QADISIYA LABOUR CAMP, Saudi Arabia (Reuters) - Migrant construction workers, abandoned in their thousands by Saudi employers in filthy desert camps during the kingdom’s economic slump, say they will not accept a government offer of free flights home unless they receive months of unpaid wages.
The plight of the workers, stranded for months in crowded dormitories at labor camps with little money and limited access to food, water or medical care, has alarmed their home countries and drawn unwelcome attention to the conditions of some of the 10 million foreign workers on whom the Saudi economy depends.
The government says it is trying to resolve the situation by giving the workers — who normally need their employers’ permission to leave the country — the right to go home and free transport back. It is also granting them special permission to stay while they look for other jobs.
But workers say they fear that if they leave they will end up with nothing at all.
“We will wait here - one year, two years. We will wait for our money. Then we will go back,” said Sardar Naseer, 35, a Pakistani welder at the Qadisiya Labour Camp, which houses around 2,000 workers from construction conglomerate Saudi Oger.
Naseer says he is owed 22,000 riyals ($5,900) after receiving no wages for eight months. Workers at the camp, about 20 km (13 miles) from the center of Riyadh, said they had stopped work about four months ago and none had been paid since January.
Oger, the family firm of billionaire former Lebanese Prime Minister Saad Hariri, did not respond to requests for comment for this story. The Hariri family did not immediately respond to an e-mail seeking comment.
In July, Oger stopped providing food, electricity, maintenance and medical services at several of its camps including Qadisiyah, prompting the Saudi Labour Ministry to take over provision of basic services there, men at the camp said.
They sleep six to eight to a tiny room, with stray cats and cockroaches lingering on torn bedsheets. They sit on the floor to eat food rations provided by the Labour Ministry or their embassies.
There is no regular supply of clean drinking water — a filter on a public water fountain meant to be changed daily has not been serviced in a year — so they are forced to buy bottled water with their own money.
Saudi Oger, which employs some 30,000 workers, has built mega-projects including Riyadh’s palatial 500-room Ritz Carlton hotel and all-female Princess Noura Bint Abdulrahman University.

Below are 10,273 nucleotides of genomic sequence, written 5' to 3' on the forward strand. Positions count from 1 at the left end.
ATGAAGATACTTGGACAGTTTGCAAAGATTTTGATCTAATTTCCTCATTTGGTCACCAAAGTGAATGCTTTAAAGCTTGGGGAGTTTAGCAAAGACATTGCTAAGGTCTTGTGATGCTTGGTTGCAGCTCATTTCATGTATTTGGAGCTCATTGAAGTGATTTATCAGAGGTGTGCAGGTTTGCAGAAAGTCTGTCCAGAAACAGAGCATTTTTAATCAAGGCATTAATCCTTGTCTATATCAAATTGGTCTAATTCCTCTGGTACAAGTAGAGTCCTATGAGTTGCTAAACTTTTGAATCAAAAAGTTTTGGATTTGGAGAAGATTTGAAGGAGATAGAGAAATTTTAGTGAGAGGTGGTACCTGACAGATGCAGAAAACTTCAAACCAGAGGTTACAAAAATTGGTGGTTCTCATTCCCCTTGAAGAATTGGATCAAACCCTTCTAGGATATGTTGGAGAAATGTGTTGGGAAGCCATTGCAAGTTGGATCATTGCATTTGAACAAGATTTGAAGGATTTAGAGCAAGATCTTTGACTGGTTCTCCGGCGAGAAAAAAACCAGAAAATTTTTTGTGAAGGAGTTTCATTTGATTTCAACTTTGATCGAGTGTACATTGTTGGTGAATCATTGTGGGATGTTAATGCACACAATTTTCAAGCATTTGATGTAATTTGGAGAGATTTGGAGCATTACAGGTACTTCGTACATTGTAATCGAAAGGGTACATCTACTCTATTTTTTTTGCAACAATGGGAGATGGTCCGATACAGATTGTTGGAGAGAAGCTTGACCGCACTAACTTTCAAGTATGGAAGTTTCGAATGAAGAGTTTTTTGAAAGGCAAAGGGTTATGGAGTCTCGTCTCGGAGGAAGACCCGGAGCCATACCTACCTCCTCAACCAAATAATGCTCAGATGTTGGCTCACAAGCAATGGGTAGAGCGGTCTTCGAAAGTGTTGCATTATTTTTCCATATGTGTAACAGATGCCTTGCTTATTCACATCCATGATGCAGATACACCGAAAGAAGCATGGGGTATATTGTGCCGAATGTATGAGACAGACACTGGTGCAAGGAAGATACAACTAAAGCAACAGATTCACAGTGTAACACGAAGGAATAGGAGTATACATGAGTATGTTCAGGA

It is one of Saudi Arabia’s two most prominent construction companies, along with the Saudi Binladin Group. Both have faced financial difficulties as the world’s biggest oil exporter has suffered from the fall in the price of crude.
Construction projects have been halted or slowed and revenue has fallen. As the salary delays have worsened, frustrated workers have in some cases staged rare public protests.
Countries including India, Pakistan and the Philippines have sent senior officials to Riyadh to press authorities to assist their workers. Indian officials said this month that more than 6,200 former Indian employees of Oger were stranded in Saudi camps after being laid off and owed wages.
Two weeks ago, after Indian authorities raised their concerns, King Salman set aside 100 million riyals of government money to help the stranded workers, mostly from Pakistan, India, the Philippines and Bangladesh.
Saudi Labour Minister Mufrej al-Haqbani told Reuters on Wednesday that several distressed local firms, including Saudi Binladin Group, had now started paying overdue wages. Binladin executives promised him that payments would be completed by September, he said.
Oger is the only company still broadly withholding payments, and the Labour Ministry will press foreigners’ wage claims through the kingdom’s labor dispute system, Haqbani said, without specifying when claims might be resolved.
“Saudi Oger - now we’ll take it to the courts. Now we are responsible for that. We’ve hired lawyers,” he said. “As the ministry, we will go through the labor dispute courts to go after Saudi Oger and to collect the claims.”
He also said the troubles at Oger were not a sign of problems with Saudi Arabia’s overall employment of foreign workers, most of whom were choosing to remain in the country.
“This is a small segment...of the labor market. We have more than 10 million expats working happily here in the country. When a company like Saudi Oger fails to comply with the rules, this will never destroy the good image of our labor market.”
Philippines Secretary of Labour Silvestre Bello, who visited Riyadh for talks with Haqbani this week, said that with the assistance of Saudi authorities, about 1,000 Filipino workers could be sent home by mid-September.
At the camp, Mohammed Niaz, 42, said his two daughters back in Pakistan had stopped attending school because he could no longer send money home for fees.
“I’m wasting my time. I want to go to Pakistan,” he said.
But he added that he refused to leave Saudi Arabia without the 13,000 riyals which Oger owed him. “My family has no money. My daughters are out of school. How can I go to Pakistan?”
Additional reporting by Reem Shamseddine; editing by Andrew Torchia and Peter Graff